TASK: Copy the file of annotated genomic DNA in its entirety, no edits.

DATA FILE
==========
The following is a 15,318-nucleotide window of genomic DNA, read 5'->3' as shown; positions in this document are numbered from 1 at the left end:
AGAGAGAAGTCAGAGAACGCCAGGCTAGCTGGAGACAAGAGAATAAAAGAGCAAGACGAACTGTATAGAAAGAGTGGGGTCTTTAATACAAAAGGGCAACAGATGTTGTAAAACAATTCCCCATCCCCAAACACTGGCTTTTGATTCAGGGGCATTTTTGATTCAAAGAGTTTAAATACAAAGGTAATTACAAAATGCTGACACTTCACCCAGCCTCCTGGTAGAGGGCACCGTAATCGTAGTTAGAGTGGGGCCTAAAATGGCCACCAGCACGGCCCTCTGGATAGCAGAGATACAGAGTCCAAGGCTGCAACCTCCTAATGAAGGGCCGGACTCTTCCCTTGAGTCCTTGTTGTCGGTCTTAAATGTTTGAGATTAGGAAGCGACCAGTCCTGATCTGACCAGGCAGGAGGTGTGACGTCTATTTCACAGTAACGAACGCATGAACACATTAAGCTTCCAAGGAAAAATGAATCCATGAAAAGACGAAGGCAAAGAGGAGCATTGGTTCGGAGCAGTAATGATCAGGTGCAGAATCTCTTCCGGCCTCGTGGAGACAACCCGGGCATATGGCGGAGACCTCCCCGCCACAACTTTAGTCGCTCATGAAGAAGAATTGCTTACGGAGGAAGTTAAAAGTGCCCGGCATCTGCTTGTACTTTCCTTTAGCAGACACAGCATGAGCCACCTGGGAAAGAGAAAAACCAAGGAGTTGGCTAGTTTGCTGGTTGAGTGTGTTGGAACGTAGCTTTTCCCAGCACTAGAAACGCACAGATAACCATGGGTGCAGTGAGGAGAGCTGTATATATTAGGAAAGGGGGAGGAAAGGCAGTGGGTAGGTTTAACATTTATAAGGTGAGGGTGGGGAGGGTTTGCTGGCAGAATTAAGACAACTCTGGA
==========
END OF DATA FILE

The following is a 15,318-nucleotide window of genomic DNA, read 5'->3' as shown; positions in this document are numbered from 1 at the left end:
AGAGAGAAGTCAGAGAACGCCAGGCTAGCTGGAGACAAGAGAATAAAAGAGCAAGACGAACTGTATAGAAAGAGTGGGGTCTTTAATACAAAAGGGCAACAGATGTTGTAAAACAATTCCCCATCCCCAAACACTGGCTTTTGATTCAGGGGCATTTTTGATTCAAAGAGTTTAAATACAAAGGTAATTACAAAATGCTGACACTTCACCCAGCCTCCTGGTAGAGGGCACCGTAATCGTAGTTAGAGTGGGGCCTAAAATGGCCACCAGCACGGCCCTCTGGATAGCAGAGATACAGAGTCCAAGGCTGCAACCTCCTAATGAAGGGCCGGACTCTTCCCTTGAGTCCTTGTTGTCGGTCTTAAATGTTTGAGATTAGGAAGCGACCAGTCCTGATCTGACCAGGCAGGAGGTGTGACGTCTATTTCACAGTAACGAACGCATGAACACATTAAGCTTCCAAGGAAAAATGAATCCATGAAAAGACGAAGGCAAAGAGGAGCATTGGTTCGGAGCAGTAATGATCAGGTGCAGAATCTCTTCCGGCCTCGTGGAGACAACCCGGGCATATGGCGGAGACCTCCCCGCCACAACTTTAGTCGCTCATGAAGAAGAATTGCTTACGGAGGAAGTTAAAAGTGCCCGGCATCTGCTTGTACTTTCCTTTAGCAGACACAGCATGAGCCACCTGGGAAAGAGAAAAACCAAGGAGTTGGCTAGTTTGCTGGTTGAGTGTGTTGGAACGTAGCTTTTCCCAGCACTAGAAACGCACAGATAACCATGGGTGCAGTGAGGAGAGCTGTATATATTAGGAAAGGGGGAGGAAAGGCAGTGGGTAGGTTTAACATTTATAAGGTGAGGGTGGGGAGGGTTTGCTGGCAGAATTAAGACAACTCTGGA